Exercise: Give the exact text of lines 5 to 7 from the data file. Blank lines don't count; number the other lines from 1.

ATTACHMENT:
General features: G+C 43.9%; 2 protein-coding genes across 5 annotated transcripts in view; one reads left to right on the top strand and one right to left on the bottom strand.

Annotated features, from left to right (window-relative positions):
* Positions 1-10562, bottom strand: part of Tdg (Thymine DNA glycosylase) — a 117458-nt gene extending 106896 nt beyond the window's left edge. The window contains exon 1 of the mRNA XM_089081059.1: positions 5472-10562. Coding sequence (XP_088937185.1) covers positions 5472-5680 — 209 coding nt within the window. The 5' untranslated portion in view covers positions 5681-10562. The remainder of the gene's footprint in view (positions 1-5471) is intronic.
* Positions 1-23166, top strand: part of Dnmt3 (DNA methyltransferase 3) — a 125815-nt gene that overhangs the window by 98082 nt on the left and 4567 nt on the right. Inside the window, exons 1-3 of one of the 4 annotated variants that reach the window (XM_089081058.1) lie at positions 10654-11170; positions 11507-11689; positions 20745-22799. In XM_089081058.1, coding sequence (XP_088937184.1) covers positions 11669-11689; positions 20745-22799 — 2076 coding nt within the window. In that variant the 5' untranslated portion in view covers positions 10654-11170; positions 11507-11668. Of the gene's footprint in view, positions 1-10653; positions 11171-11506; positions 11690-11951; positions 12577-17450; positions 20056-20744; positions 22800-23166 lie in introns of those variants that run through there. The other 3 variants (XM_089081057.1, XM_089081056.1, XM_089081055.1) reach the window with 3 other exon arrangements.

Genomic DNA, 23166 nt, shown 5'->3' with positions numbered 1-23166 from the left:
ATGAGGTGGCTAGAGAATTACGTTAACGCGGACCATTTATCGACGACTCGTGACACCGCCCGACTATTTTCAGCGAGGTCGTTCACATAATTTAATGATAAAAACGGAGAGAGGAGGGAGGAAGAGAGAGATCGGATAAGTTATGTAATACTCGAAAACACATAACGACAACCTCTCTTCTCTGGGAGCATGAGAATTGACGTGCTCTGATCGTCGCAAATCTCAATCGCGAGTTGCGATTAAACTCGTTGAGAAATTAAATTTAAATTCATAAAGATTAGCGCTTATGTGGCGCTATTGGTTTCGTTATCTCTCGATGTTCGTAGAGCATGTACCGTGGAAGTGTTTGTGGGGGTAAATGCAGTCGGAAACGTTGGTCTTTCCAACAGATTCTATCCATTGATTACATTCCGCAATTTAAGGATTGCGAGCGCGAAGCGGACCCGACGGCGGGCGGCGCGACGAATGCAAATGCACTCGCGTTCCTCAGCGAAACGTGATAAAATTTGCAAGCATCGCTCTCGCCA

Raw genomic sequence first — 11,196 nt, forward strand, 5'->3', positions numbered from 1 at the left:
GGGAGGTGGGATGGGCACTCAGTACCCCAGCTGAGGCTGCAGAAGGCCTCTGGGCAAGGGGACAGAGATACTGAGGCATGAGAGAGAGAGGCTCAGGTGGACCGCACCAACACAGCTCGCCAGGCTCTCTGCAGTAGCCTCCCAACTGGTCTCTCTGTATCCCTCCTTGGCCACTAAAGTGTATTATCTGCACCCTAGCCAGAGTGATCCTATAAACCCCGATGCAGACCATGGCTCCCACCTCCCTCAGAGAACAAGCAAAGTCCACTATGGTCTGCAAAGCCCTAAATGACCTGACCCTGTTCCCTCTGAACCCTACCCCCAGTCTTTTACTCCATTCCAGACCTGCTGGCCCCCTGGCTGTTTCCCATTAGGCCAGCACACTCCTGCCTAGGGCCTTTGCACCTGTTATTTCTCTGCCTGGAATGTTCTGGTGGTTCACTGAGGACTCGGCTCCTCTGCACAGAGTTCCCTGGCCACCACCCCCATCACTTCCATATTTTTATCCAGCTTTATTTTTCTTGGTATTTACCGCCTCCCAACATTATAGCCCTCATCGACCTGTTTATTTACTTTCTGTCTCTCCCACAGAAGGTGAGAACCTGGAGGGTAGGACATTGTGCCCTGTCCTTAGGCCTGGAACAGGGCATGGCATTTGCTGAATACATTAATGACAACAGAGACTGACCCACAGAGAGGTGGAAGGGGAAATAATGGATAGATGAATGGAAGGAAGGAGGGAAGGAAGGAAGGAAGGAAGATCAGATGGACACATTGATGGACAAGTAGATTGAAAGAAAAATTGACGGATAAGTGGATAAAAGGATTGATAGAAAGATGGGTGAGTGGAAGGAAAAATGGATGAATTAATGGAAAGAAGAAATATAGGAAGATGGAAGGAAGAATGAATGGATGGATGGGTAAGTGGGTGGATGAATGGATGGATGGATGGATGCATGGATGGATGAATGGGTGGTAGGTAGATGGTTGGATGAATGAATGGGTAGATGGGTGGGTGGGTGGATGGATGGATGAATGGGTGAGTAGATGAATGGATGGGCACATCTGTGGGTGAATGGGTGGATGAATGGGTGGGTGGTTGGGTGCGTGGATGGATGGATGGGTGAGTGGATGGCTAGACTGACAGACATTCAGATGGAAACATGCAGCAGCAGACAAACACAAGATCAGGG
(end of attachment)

Genomic DNA, 23166 nt, shown 5'->3' with positions numbered 1-23166 from the left:
ATGAGGTGGCTAGAGAATTACGTTAACGCGGACCATTTATCGACGACTCGTGACACCGCCCGACTATTTTCAGCGAGGTCGTTCACATAATTTAATGATAAAAACGGAGAGAGGAGGGAGGAAGAGAGAGATCGGATAAGTTATGTAATACTCGAAAACACATAACGACAACCTCTCTTCTCTGGGAGCATGAGAATTGACGTGCTCTGATCGTCGCAAATCTCAATCGCGAGTTGCGATTAAACTCGTTGAGAAATTAAATTTAAATTCATAAAGATTAGCGCTTATGTGGCGCTATTGGTTTCGTTATCTCTCGATGTTCGTAGAGCATGTACCGTGGAAGTGTTTGTGGGGGTAAATGCAGTCGGAAACGTTGGTCTTTCCAACAGATTCTATCCATTGATTACATTCCGCAATTTAAGGATTGCGAGCGCGAAGCGGACCCGACGGCGGGCGGCGCGACGAATGCAAATGCACTCGCGTTCCTCAGCGAAACGTGATAAAATTTGCAAGCATCGCTCTCGCCA

Raw genomic sequence first — 11,196 nt, forward strand, 5'->3', positions numbered from 1 at the left: